Shalom Hevre, χαιρειν
This is a first post to the ETC and hopefully will appear in full if I don't push the wrong buttons along the way.
There is a theoretical textual question that might be nice to discuss with this group. It is visible with the Hebrew Bible. Most Bible translations and many a commentary assume an unpublished, eclectic Hebrew text (whether they realize it or not) when translating/explaining the Hebrew Bible.
Do we want a new, 21st century eclectic text for the Hebrew Bible?
As a Bible translator I had assumed that a translator's job included establishing a Hebrew text. It's what everyone does and what most training directs and presupposes. It is the practice of every published Bible if there are footnotes along the lines of "according to LXX, Hebrew unclear", or "according to different vocalization, Hebrew reads 'xxxxx'".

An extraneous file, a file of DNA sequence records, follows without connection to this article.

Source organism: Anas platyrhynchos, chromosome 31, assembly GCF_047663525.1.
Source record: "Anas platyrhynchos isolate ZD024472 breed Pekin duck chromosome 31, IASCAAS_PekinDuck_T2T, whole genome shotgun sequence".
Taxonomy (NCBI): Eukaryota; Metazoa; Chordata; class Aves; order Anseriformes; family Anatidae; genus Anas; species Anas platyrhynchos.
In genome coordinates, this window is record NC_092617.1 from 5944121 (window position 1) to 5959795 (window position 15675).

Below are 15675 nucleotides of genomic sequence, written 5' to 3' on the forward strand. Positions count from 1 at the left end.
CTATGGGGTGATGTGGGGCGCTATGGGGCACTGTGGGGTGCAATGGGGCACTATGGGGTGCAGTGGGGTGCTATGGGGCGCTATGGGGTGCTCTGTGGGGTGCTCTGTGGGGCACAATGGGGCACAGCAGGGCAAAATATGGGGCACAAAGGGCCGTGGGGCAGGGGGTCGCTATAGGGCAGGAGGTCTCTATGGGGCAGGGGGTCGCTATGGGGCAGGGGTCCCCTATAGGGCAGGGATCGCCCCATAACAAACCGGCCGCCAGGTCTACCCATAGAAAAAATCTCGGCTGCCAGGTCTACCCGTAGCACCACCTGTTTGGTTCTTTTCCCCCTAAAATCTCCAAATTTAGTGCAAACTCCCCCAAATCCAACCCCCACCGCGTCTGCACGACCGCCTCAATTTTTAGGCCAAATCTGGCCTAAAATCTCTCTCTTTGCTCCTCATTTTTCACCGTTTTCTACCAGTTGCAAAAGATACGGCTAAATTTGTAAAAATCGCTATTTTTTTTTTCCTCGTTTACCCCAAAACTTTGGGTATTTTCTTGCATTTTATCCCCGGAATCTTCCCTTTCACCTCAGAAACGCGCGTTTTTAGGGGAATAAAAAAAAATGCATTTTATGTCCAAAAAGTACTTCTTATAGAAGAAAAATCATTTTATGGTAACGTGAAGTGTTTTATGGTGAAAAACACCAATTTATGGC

Some time ago [OK, 15 years already :-) ] I came to the conclusion that we don't have enough background to produce a definitive pre-massoretic text of the Hebrew Bible. This is not a counsel of despair, but a recognition that the MT is in many respects a very conservative eclectic text with roots to the first century CE. If we accept it as a canon, we can translate it, and footnote our speculations and comparisons with other traditions. (Or, conversely, someone might use an LXX as their canon, and footnote MT differences and speculations outside the text.) Again, without realizing it, this is scholarly practice, where Leningrad is published in the BHS and everything else is footnoted.
Why don't we acknowledge this and produce translations accordingly? It would mean defining the canon as the MT (or perhaps an LXX for some groups) and relegating all textual questions to "extra-canonical" footnotes.
I'll give an example in another post on Is53 5 uvaHavurato ובחברתו.